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Date set for unveiling of Mary Seacole statue at St Thomas'

London SE1 website team

A statue of Mary Seacole - the Jamaican-born woman best known for her care and hospitality to British soldiers in the Crimean War - will be unveiled at St Thomas' Hospital on Thursday 30 June.

Date set for unveiling of Mary Seacole statue at St Thomas'

The date of the unveiling has been confirmed after 12 years of campaigning by the Mary Seacole Memorial Statue Appeal to raise the necessary funds for the bronze statue.

MORE £500,000 was raised through donations from thousands of individual supporters as well as several larger donors.

In November last year chancellor George Osborne announced that £240,000 of LIBOR banking fines would be donated to the appeal to pay for the installation.

The statue, created by sculptor Martin Jennings, is said to be the first statue in the UK dedicated to a named black woman.

"We are very grateful to everyone who has supported the statue, and to the many nurses, schools and army units who donated funds for the appeal," said Lord Soley, the Labour peer who has spearheaded the memorial appeal.

"We would also like to thank the chancellor who made this possible with a donation of £240,000 for the installation of the statue.

"The unveiling will be a truly memorable event, and after 12 years of campaigning, we look forward to finally granting Mary Seacole the acknowledgement she deserves for her selfless support of British soldiers.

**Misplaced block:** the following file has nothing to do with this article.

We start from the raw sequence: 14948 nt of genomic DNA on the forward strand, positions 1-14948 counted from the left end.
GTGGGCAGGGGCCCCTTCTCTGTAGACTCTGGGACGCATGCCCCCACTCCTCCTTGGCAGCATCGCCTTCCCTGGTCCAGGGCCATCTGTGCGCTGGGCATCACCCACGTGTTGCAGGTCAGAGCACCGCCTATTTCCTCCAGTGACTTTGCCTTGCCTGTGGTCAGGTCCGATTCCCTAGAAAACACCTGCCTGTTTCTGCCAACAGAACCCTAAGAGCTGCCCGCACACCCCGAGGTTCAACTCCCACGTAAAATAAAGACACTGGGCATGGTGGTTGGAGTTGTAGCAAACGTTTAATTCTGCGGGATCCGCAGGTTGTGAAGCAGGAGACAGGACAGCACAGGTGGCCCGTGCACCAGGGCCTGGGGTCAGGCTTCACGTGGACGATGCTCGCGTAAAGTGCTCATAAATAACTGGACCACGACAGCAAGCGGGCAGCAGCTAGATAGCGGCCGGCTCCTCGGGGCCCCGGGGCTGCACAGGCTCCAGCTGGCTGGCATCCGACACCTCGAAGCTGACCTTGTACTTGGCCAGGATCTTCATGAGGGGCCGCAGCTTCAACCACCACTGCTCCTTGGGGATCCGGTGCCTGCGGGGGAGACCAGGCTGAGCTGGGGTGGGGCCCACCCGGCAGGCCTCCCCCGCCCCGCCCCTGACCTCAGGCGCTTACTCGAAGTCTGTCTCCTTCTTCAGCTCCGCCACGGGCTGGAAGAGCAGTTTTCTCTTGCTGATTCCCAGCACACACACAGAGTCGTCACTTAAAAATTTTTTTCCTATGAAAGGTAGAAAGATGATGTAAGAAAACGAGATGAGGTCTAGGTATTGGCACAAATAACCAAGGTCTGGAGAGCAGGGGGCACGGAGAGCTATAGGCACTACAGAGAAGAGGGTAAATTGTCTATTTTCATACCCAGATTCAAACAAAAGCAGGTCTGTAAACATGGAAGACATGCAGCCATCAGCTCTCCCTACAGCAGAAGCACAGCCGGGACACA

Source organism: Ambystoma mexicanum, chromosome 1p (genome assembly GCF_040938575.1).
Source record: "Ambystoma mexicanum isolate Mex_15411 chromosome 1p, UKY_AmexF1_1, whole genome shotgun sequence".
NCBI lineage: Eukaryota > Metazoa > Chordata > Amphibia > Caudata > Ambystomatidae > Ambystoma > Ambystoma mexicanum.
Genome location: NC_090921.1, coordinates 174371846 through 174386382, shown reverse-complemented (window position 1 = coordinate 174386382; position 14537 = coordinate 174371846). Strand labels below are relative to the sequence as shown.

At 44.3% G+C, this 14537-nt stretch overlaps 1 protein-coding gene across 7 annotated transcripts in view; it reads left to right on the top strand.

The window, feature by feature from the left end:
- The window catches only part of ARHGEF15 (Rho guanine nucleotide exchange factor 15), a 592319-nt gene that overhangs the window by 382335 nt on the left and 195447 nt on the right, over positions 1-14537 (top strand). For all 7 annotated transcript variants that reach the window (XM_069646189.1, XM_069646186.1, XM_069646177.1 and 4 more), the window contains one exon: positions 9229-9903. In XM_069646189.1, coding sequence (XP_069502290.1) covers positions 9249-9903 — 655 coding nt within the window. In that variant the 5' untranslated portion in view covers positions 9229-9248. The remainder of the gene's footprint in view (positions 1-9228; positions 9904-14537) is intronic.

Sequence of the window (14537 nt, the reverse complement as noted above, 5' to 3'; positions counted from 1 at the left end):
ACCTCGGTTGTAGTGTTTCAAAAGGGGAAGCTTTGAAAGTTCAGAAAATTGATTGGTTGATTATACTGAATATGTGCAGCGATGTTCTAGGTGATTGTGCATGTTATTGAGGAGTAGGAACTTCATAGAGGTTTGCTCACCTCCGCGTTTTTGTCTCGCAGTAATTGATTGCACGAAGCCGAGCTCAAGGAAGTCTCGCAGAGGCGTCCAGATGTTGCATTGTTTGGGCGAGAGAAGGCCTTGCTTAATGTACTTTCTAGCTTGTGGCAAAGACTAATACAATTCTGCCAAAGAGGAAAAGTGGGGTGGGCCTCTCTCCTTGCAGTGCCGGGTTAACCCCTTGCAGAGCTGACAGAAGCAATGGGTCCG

"The statue will be a fantastic new landmark on the South Bank providing much needed recognition of the contribution black and ethnic minorities have made throughout British history and a celebration of the UK's diversity."

Critics say that Seacole did not have any association with St Thomas' Hospital and question whether it is appropriate to place the statue at a location so strongly linked with Florence Nightingale.

Earlier this year the Nightingale Society wrote to the prime minister David Cameron urging him to make the grant of £240,000 contingent on a site other than St Thomas'.

"Placing the statue at St Thomas' labelling Seacole a "pioneer nurse" would be wrong," said the Nightingale Society in a statement.

"Seacole was not a nurse but proprietress of a bar and restaurant for officers."

Instead, the society suggested Windrush Square, Brixton, or Mary Seacole House in Clapham High Street as possible locations for the statue.

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